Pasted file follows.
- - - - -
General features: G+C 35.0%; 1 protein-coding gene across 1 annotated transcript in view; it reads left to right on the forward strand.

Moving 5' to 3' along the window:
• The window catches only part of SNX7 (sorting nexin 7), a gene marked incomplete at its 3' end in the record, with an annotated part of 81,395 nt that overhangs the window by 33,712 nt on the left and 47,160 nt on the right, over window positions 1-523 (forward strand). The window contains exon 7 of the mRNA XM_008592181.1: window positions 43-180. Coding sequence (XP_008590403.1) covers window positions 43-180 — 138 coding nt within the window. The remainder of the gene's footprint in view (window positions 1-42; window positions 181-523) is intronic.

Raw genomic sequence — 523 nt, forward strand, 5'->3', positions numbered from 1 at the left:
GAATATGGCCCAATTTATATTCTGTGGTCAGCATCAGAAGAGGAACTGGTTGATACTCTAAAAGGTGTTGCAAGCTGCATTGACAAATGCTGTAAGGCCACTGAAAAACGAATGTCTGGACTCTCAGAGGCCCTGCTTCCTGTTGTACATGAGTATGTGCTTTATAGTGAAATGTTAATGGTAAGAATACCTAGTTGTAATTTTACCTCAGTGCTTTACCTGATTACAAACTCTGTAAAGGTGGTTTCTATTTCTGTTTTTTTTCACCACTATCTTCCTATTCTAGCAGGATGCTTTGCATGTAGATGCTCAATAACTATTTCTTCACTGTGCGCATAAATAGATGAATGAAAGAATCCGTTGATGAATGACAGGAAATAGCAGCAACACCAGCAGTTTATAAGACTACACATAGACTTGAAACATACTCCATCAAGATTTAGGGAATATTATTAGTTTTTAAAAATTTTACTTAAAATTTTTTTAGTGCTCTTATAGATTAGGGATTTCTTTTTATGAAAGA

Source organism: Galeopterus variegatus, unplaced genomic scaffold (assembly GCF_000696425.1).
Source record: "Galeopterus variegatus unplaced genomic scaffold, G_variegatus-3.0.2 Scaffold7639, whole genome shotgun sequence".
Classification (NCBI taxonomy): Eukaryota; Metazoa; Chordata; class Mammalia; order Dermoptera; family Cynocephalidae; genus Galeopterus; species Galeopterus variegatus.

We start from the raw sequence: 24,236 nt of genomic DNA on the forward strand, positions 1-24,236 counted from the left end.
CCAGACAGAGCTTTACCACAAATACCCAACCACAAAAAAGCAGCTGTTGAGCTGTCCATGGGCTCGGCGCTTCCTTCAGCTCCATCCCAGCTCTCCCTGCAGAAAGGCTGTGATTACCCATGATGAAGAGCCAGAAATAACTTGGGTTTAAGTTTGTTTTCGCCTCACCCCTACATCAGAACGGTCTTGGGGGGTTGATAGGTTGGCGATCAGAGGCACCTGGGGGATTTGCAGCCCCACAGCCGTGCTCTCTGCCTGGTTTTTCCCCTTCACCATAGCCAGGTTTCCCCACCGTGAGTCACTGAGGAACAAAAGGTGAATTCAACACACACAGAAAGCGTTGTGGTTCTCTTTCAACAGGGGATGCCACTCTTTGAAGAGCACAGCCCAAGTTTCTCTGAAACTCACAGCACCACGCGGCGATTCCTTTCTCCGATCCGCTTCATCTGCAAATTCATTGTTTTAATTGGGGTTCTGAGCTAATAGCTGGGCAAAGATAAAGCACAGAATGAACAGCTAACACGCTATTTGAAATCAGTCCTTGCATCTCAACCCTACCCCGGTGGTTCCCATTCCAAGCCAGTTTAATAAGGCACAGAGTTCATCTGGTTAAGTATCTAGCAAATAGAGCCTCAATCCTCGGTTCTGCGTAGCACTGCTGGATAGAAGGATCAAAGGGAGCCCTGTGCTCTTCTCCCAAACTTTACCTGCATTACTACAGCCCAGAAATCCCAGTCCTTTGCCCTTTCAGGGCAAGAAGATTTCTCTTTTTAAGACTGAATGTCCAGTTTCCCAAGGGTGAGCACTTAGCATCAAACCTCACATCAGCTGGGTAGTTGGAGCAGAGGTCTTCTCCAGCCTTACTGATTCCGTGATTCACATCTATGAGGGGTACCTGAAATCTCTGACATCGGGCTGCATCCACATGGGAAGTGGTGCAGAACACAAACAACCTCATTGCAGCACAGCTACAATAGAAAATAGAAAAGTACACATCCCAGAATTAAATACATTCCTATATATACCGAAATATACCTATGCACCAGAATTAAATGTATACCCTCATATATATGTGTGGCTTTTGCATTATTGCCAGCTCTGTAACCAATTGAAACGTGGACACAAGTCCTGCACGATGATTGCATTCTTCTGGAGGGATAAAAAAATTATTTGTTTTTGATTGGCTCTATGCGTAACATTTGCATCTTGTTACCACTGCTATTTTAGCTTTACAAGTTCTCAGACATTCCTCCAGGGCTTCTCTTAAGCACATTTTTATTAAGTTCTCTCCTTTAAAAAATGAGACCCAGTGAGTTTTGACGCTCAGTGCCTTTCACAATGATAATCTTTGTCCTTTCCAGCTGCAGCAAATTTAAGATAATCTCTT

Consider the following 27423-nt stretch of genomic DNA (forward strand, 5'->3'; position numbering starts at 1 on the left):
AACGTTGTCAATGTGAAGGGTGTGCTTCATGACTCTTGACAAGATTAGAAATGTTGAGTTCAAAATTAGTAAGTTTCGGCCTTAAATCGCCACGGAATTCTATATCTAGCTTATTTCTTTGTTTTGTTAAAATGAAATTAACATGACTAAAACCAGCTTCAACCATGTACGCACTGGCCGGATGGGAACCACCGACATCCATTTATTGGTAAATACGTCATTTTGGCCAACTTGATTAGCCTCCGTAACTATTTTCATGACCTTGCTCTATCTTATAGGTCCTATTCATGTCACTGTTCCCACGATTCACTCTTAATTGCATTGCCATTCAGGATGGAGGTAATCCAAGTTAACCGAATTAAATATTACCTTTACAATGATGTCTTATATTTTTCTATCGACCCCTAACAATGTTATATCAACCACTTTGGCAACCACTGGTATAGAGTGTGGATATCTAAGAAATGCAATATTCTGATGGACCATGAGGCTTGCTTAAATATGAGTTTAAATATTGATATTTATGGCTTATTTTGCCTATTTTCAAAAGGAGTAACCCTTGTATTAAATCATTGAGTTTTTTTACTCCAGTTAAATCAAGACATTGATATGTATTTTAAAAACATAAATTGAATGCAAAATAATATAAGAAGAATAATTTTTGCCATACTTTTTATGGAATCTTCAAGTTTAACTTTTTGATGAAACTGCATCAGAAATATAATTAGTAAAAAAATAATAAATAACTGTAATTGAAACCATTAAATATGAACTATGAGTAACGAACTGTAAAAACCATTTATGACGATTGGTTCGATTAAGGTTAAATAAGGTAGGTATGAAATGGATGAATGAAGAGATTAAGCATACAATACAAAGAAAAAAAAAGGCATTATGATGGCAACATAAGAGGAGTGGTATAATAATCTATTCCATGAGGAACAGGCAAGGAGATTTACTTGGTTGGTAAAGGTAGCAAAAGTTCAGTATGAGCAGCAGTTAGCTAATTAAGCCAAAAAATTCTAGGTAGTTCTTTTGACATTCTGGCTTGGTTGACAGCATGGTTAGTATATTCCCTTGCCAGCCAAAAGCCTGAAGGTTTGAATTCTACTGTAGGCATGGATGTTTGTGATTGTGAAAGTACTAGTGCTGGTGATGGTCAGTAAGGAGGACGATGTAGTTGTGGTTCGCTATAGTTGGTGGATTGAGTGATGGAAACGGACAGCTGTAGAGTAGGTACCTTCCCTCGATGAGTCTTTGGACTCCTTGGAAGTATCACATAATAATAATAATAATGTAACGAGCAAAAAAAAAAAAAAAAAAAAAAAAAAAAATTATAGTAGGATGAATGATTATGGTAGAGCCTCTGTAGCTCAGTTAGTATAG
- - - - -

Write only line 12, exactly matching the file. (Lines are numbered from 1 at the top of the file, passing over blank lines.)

AACGTTGTCAATGTGAAGGGTGTGCTTCATGACTCTTGACAAGATTAGAAATGTTGAGTTCAAAATTAGTAAGTTTCGGCCTTAAATCGCCACGGAATTCTATATCTAGCTTATTTCTTTGTTTTGTTAAAATGAAATTAACATGACTAAAACCAGCTTCAACCATGTACGCACTGGCCGGATGGGAACCACCGACATCCATTTATTGGTAAATACGTCATTTTGGCCAACTTGATTAGCCTCCGTAACTATTTTCATGACCTTGCTCTATCTTATAGGTCCTATTCATGTCACTGTTCCCACGATTCACTCTTAATTGCATTGCCATTCAGGATGGAGGTAATCCAAGTTAACCGAATTAAATATTACCTTTACAATGATGTCTTATATTTTTCTATCGACCCCTAACAATGTTATATCAACCACTTTGGCAACCACTGGTATAGAGTGTGGATATCTAAGAAATGCAATATTCTGATGGACCATGAGGCTTGCTTAAATATGAGTTTAAATATTGATATTTATGGCTTATTTTGCCTATTTTCAAAAGGAGTAACCCTTGTATTAAATCATTGAGTTTTTTTACTCCAGTTAAATCAAGACATTGATATGTATTTTAAAAACATAAATTGAATGCAAAATAATATAAGAAGAATAATTTTTGCCATACTTTTTATGGAATCTTCAAGTTTAACTTTTTGATGAAACTGCATCAGAAATATAATTAGTAAAAAAATAATAAATAACTGTAATTGAAACCATTAAATATGAACTATGAGTAACGAACTGTAAAAACCATTTATGACGATTGGTTCGATTAAGGTTAAATAAGGTAGGTATGAAATGGATGAATGAAGAGATTAAGCATACAATACAAAGAAAAAAAAAGGCATTATGATGGCAACATAAGAGGAGTGGTATAATAATCTATTCCATGAGGAACAGGCAAGGAGATTTACTTGGTTGGTAAAGGTAGCAAAAGTTCAGTATGAGCAGCAGTTAGCTAATTAAGCCAAAAAATTCTAGGTAGTTCTTTTGACATTCTGGCTTGGTTGACAGCATGGTTAGTATATTCCCTTGCCAGCCAAAAGCCTGAAGGTTTGAATTCTACTGTAGGCATGGATGTTTGTGATTGTGAAAGTACTAGTGCTGGTGATGGTCAGTAAGGAGGACGATGTAGTTGTGGTTCGCTATAGTTGGTGGATTGAGTGATGGAAACGGACAGCTGTAGAGTAGGTACCTTCCCTCGATGAGTCTTTGGACTCCTTGGAAGTATCACATAATAATAATAATAATGTAACGAGCAAAAAAAAAAAAAAAAAAAAAAAAAAAAATTATAGTAGGATGAATGATTATGGTAGAGCCTCTGTAGCTCAGTTAGTATAG